For greener driving, try ‘eco-routing’
When you ask your GPS navigation device for driving directions, it’ll probably suggest the quickest route to your destination. But you could make your trip slightly greener by using a process called “eco-routing” instead — choosing a path that requires less fuel and reduces emissions.
In a study published in Transportation Research Part D, researchers analyzed the costs and benefits of eco-routing. They ran simulations of traffic in downtown Cleveland and Columbus, which include highways, arterials, and smaller local roads. Both are busy urban areas; during rush hour, for example, about 65,000 cars drive through downtown Cleveland per hour.
The team compared two scenarios: one in which all cars take the shortest route and another in which cars take the most eco-friendly route. When eco-routing was used, fuel consumption dropped by 4 to 6 percent and emissions by 3 to 18 percent. The green drivers took longer to reach their destinations though — on average, travel times were about 3 to 5 percent higher.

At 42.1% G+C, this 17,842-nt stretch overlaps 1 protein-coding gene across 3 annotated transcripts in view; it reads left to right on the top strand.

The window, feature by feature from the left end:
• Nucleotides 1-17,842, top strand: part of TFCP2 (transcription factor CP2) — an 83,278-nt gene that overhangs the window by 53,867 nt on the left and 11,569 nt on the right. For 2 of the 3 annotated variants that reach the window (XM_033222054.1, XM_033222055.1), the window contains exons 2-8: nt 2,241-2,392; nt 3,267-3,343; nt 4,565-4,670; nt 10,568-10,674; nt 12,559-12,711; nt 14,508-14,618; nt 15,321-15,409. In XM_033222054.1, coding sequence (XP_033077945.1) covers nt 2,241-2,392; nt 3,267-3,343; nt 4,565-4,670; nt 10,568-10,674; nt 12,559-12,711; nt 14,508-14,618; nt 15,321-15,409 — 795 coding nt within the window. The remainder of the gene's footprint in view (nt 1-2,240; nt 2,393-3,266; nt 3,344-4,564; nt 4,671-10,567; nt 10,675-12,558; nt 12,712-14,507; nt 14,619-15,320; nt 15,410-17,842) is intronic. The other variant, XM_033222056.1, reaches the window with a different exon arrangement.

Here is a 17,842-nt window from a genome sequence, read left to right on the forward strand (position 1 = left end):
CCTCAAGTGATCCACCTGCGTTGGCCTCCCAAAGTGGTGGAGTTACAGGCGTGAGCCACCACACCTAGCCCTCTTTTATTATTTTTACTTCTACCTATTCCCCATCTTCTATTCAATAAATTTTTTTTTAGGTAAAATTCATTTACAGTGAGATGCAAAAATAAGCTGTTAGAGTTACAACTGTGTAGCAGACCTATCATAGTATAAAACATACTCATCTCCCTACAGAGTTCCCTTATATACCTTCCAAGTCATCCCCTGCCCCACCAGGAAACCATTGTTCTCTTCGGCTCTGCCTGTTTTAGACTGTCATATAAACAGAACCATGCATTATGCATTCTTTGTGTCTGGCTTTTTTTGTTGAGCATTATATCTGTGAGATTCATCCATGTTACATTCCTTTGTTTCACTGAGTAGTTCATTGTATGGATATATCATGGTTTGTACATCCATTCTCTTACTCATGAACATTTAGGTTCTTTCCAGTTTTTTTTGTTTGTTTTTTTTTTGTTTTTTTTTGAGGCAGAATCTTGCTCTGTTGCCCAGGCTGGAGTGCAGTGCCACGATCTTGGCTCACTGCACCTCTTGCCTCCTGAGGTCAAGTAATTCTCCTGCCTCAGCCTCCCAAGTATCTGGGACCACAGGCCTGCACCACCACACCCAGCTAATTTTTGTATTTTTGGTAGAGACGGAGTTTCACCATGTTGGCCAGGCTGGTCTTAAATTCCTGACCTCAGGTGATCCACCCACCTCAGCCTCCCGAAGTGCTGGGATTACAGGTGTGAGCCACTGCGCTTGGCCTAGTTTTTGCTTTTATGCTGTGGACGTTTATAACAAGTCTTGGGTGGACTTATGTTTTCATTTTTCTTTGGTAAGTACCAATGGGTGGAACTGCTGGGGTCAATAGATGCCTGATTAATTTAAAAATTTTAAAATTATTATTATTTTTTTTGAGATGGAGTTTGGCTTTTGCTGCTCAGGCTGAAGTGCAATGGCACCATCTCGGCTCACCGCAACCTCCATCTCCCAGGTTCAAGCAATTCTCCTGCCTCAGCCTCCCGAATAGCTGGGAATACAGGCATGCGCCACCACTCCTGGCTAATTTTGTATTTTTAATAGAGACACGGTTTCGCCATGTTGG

The results were more variable when the researchers tested specific origins and destinations. In some cases, the eco-route was almost the same as the most time-efficient route, so drivers didn’t save much gas. In another case, the eco-route cut fuel use by 18 percent but took 44 percent longer. The team also found that fuel savings were particularly high when streets were congested.
Overall, eco-routing resulted in about 3 to 9 percent lower fuel consumption compared to traditional navigation, the authors conclude. And the system worked better in Columbus, where downtown streets are laid out in a grid, than in Cleveland’s freeway corridor network. — Roberta Kwok | 29 October 2013
Source: Ahn, K. and H.A. Rakha. 2013. Network-wide impacts of eco-routing strategies: A large-scale case study. Transportation Research Part D doi: 10.1016/j.trd.2013.009.006.
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